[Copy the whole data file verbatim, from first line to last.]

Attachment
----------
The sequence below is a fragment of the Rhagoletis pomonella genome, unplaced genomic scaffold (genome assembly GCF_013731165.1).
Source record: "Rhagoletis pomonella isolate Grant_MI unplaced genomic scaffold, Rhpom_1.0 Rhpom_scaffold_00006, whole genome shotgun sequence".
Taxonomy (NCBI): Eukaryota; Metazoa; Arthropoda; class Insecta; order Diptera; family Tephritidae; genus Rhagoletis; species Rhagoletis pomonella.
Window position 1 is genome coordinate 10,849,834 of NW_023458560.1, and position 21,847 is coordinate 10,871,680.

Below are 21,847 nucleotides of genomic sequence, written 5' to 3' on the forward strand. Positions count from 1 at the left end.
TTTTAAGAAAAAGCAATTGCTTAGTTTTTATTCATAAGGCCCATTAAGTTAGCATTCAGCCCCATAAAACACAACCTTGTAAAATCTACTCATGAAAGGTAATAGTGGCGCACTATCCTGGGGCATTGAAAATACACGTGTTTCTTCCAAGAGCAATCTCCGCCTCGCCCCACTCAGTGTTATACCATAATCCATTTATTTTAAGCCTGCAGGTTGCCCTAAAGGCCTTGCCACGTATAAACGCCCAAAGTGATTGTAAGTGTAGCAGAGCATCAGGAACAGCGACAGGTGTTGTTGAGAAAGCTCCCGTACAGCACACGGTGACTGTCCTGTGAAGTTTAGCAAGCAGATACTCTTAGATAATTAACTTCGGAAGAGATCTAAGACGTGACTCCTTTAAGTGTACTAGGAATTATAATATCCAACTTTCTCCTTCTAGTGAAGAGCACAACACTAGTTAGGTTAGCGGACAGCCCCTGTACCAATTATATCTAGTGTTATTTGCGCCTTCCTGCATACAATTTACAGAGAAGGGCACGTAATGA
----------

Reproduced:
The sequence below is a fragment of the Rhagoletis pomonella genome, unplaced genomic scaffold (genome assembly GCF_013731165.1).
Source record: "Rhagoletis pomonella isolate Grant_MI unplaced genomic scaffold, Rhpom_1.0 Rhpom_scaffold_00006, whole genome shotgun sequence".
Taxonomy (NCBI): Eukaryota; Metazoa; Arthropoda; class Insecta; order Diptera; family Tephritidae; genus Rhagoletis; species Rhagoletis pomonella.
Window position 1 is genome coordinate 10,849,834 of NW_023458560.1, and position 21,847 is coordinate 10,871,680.

Below are 21,847 nucleotides of genomic sequence, written 5' to 3' on the forward strand. Positions count from 1 at the left end.
TTTTAAGAAAAAGCAATTGCTTAGTTTTTATTCATAAGGCCCATTAAGTTAGCATTCAGCCCCATAAAACACAACCTTGTAAAATCTACTCATGAAAGGTAATAGTGGCGCACTATCCTGGGGCATTGAAAATACACGTGTTTCTTCCAAGAGCAATCTCCGCCTCGCCCCACTCAGTGTTATACCATAATCCATTTATTTTAAGCCTGCAGGTTGCCCTAAAGGCCTTGCCACGTATAAACGCCCAAAGTGATTGTAAGTGTAGCAGAGCATCAGGAACAGCGACAGGTGTTGTTGAGAAAGCTCCCGTACAGCACACGGTGACTGTCCTGTGAAGTTTAGCAAGCAGATACTCTTAGATAATTAACTTCGGAAGAGATCTAAGACGTGACTCCTTTAAGTGTACTAGGAATTATAATATCCAACTTTCTCCTTCTAGTGAAGAGCACAACACTAGTTAGGTTAGCGGACAGCCCCTGTACCAATTATATCTAGTGTTATTTGCGCCTTCCTGCATACAATTTACAGAGAAGGGCACGTAATGA